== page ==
To our knowledge, there are no studies published hitherto that compare directly colour and mean spectral TD velocities. Recently, Chen et al. have reported that systolic as well as early diastolic longitudinal velocities measured at the mid portion of the spectral signal were nearly equivalent to those obtained by digitized M-mode recordings at septal and lateral site of mitral annulus . Our findings add to these observations and demonstrate that colour TD and mean spectral TD procedure provide almost identical values when measuring systolic velocities. However, the results of myocardial velocity measurements with colour TD and mean spectral TD procedure may vary between -2.03 and 1.85 cm/sec (lateral wall), a fact that should be kept in mind in the clinical setting, especially when low longitudinal velocities are recorded as in the case of ischemic myocardium. The slight non-significant numerical underestimation of mean spectral velocities by colour TD can, at least partly, be explained by the higher inherent temporal resolution of pulsed TD. Despite the unusually high frame rate employed in this study for colour TD recordings (>250 Hz) and the fact that measurements were performed on unfiltered data, the temporal resolution obtained was still well below that of spectral TD recordings and this might result in a possible underestimation of minor myocardial motions. Furthermore, Walker et al. demonstrated that spectral TD tended to overestimate tissue velocities , an observation well in accord with the present findings.
The current results reveal that colour TD and mean spectral TD myocardial velocities are concordant even when temporally integrated. While the employed software provides a computerized temporal integration of colour TD velocities in order to assess myocardial displacement, in the case of spectral TD, manual tracing of velocity spectra is required for estimation of myocardial motion. Nevertheless, no statistical differences between the displacement measurements performed with colour TD and mean spectral TD procedure appeared between the two interrogated myocardial walls. Still, our results imply that displacement values measured by the two TVE modalities may differ as much as 4 mm (lateral wall), which should be considered in the clinical situation.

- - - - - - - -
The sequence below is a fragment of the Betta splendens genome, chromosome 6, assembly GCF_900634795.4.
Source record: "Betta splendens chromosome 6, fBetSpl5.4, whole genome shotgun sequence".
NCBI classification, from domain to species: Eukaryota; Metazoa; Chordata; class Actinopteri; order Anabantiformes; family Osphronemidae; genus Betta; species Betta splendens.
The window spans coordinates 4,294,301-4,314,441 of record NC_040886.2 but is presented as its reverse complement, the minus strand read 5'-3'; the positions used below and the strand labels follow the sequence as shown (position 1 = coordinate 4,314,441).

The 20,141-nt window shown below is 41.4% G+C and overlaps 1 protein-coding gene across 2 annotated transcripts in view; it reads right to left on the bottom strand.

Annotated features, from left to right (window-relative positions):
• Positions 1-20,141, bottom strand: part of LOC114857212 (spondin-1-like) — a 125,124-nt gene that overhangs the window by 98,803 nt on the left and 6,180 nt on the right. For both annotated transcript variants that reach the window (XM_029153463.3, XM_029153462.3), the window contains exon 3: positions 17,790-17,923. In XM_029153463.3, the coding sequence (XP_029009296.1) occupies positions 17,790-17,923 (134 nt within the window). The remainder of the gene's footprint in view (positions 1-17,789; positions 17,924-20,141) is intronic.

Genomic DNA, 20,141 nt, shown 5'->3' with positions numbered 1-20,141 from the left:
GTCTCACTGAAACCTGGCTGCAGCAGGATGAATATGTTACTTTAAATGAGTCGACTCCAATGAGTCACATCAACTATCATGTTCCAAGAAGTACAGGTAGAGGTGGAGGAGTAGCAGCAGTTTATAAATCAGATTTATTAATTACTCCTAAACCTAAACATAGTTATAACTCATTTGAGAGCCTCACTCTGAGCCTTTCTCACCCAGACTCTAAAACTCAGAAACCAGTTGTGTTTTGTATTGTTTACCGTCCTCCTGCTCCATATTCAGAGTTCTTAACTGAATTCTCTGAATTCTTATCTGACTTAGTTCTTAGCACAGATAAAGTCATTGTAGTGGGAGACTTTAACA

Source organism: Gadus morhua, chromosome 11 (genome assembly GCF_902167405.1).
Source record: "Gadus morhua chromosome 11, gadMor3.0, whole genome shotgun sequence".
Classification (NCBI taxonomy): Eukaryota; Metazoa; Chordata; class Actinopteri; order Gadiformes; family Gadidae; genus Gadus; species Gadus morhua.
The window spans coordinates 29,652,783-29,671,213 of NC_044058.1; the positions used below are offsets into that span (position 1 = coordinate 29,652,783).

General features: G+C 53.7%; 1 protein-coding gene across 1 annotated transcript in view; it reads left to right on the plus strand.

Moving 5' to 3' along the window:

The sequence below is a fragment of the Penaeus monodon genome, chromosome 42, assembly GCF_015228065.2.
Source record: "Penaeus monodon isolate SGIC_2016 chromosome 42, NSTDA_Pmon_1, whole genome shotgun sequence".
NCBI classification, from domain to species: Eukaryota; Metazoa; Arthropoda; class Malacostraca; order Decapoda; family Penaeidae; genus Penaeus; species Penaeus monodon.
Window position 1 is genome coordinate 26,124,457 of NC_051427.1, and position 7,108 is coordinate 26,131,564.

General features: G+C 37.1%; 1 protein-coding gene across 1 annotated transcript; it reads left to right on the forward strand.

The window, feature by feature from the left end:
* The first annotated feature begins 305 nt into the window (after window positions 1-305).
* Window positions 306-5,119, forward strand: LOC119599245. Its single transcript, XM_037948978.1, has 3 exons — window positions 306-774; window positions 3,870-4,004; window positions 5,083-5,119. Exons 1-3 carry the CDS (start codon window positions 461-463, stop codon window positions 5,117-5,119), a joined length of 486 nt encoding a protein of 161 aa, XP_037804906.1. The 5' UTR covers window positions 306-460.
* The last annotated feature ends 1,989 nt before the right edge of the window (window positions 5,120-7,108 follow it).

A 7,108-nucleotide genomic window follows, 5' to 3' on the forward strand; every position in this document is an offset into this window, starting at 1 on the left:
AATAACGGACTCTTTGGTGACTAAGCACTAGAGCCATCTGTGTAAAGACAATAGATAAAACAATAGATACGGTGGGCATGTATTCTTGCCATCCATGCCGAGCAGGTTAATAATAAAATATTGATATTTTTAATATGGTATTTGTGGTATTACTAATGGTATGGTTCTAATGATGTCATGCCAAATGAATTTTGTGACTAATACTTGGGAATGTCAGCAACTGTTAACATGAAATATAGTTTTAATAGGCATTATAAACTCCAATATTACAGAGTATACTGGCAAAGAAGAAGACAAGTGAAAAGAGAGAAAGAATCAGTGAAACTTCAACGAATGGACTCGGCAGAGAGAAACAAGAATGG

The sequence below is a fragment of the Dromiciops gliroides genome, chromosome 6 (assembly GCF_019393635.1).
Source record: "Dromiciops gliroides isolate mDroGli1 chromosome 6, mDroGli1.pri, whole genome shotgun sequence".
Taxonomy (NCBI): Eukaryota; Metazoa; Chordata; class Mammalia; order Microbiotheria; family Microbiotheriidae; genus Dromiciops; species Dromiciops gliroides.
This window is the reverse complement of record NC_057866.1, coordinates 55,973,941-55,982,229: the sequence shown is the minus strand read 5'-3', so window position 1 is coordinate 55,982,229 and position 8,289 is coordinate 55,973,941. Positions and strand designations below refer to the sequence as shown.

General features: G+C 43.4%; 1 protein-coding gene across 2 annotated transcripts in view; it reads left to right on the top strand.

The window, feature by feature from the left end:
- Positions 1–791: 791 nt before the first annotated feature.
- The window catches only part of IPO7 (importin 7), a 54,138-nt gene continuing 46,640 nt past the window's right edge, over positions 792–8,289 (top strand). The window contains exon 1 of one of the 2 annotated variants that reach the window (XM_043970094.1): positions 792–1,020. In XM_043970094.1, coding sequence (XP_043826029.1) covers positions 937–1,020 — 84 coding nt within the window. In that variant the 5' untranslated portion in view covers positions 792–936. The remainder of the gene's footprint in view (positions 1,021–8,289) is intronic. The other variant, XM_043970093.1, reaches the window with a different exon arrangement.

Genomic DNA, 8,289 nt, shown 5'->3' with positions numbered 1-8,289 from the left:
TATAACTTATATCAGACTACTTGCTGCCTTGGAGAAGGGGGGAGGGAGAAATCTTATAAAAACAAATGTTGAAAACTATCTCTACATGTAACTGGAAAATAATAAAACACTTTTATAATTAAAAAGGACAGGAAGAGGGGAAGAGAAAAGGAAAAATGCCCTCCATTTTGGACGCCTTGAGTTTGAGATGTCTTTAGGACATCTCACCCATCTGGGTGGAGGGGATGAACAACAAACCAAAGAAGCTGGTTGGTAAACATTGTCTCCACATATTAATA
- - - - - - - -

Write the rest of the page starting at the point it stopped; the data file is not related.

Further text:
Furthermore, similar to what was observed in the study of Lind et al. , the present M-mode measurements of mitral annulus motion at the lateral wall produced displacement values that were significantly higher than those obtained with colour TD and mean spectral TD method. The overestimation of colour TD displacement by M-mode on the lateral wall was recently confirmed by Ballo et al.  and the authors reported that the agreement between M-mode and spectral TD measurements was improved when adjusted (mean) spectral TD signal was used. The present results are in keeping with these observations even if the discrepancy between M-mode and colour TD measurements in the present study was less pronounced, possibly as a result of the higher colour TD sampling frequency currently used.
The overestimation of both colour and mean spectral TD displacement at the lateral wall site observed by M-mode may be partly the result of an unfavourable angle of incidence. Indeed, an optimal insonation angle is difficult to be achieved at the lateral wall site. For TVE measurements, deviation of the incidence angle would lead to underestimation of longitudinal myocardial velocities and displacement and the underestimation would be directly dependent on the cosine of divergence angle of the Doppler beam from the longitudinal plane. On the other hand, an unfavourable insonation angle of the M-mode beam would result in overestimation of the true longitudinal motion due to the influence of concomitant radial myocardial movement as the mean vector of radial and longitudinal motion is measured.